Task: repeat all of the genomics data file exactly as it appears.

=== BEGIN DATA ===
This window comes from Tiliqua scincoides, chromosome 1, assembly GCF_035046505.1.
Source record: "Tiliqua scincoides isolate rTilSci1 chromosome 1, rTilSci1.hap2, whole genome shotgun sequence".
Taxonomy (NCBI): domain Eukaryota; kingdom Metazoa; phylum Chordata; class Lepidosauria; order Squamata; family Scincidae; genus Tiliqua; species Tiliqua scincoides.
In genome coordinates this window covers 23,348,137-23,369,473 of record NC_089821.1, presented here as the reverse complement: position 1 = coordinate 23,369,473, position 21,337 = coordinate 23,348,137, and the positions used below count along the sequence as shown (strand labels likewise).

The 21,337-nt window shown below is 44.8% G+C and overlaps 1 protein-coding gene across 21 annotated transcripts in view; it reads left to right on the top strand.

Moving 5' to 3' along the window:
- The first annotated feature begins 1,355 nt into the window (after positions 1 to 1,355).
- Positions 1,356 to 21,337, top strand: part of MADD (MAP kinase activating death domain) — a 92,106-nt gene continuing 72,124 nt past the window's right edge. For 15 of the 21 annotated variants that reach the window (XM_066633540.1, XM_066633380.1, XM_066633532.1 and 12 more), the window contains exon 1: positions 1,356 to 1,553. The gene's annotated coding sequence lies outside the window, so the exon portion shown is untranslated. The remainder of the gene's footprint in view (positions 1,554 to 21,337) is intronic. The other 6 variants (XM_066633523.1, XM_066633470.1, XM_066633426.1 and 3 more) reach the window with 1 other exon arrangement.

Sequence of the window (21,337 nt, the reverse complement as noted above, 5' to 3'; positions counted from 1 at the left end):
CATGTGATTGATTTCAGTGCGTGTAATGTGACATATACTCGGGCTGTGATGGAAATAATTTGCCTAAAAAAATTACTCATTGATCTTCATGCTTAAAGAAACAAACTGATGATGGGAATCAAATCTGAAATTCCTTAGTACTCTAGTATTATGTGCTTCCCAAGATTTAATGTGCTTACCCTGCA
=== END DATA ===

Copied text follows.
This window comes from Tiliqua scincoides, chromosome 1, assembly GCF_035046505.1.
Source record: "Tiliqua scincoides isolate rTilSci1 chromosome 1, rTilSci1.hap2, whole genome shotgun sequence".
Taxonomy (NCBI): domain Eukaryota; kingdom Metazoa; phylum Chordata; class Lepidosauria; order Squamata; family Scincidae; genus Tiliqua; species Tiliqua scincoides.
In genome coordinates this window covers 23,348,137-23,369,473 of record NC_089821.1, presented here as the reverse complement: position 1 = coordinate 23,369,473, position 21,337 = coordinate 23,348,137, and the positions used below count along the sequence as shown (strand labels likewise).

The 21,337-nt window shown below is 44.8% G+C and overlaps 1 protein-coding gene across 21 annotated transcripts in view; it reads left to right on the top strand.

Moving 5' to 3' along the window:
- The first annotated feature begins 1,355 nt into the window (after positions 1 to 1,355).
- Positions 1,356 to 21,337, top strand: part of MADD (MAP kinase activating death domain) — a 92,106-nt gene continuing 72,124 nt past the window's right edge. For 15 of the 21 annotated variants that reach the window (XM_066633540.1, XM_066633380.1, XM_066633532.1 and 12 more), the window contains exon 1: positions 1,356 to 1,553. The gene's annotated coding sequence lies outside the window, so the exon portion shown is untranslated. The remainder of the gene's footprint in view (positions 1,554 to 21,337) is intronic. The other 6 variants (XM_066633523.1, XM_066633470.1, XM_066633426.1 and 3 more) reach the window with 1 other exon arrangement.

Sequence of the window (21,337 nt, the reverse complement as noted above, 5' to 3'; positions counted from 1 at the left end):
CATGTGATTGATTTCAGTGCGTGTAATGTGACATATACTCGGGCTGTGATGGAAATAATTTGCCTAAAAAAATTACTCATTGATCTTCATGCTTAAAGAAACAAACTGATGATGGGAATCAAATCTGAAATTCCTTAGTACTCTAGTATTATGTGCTTCCCAAGATTTAATGTGCTTACCCTGCA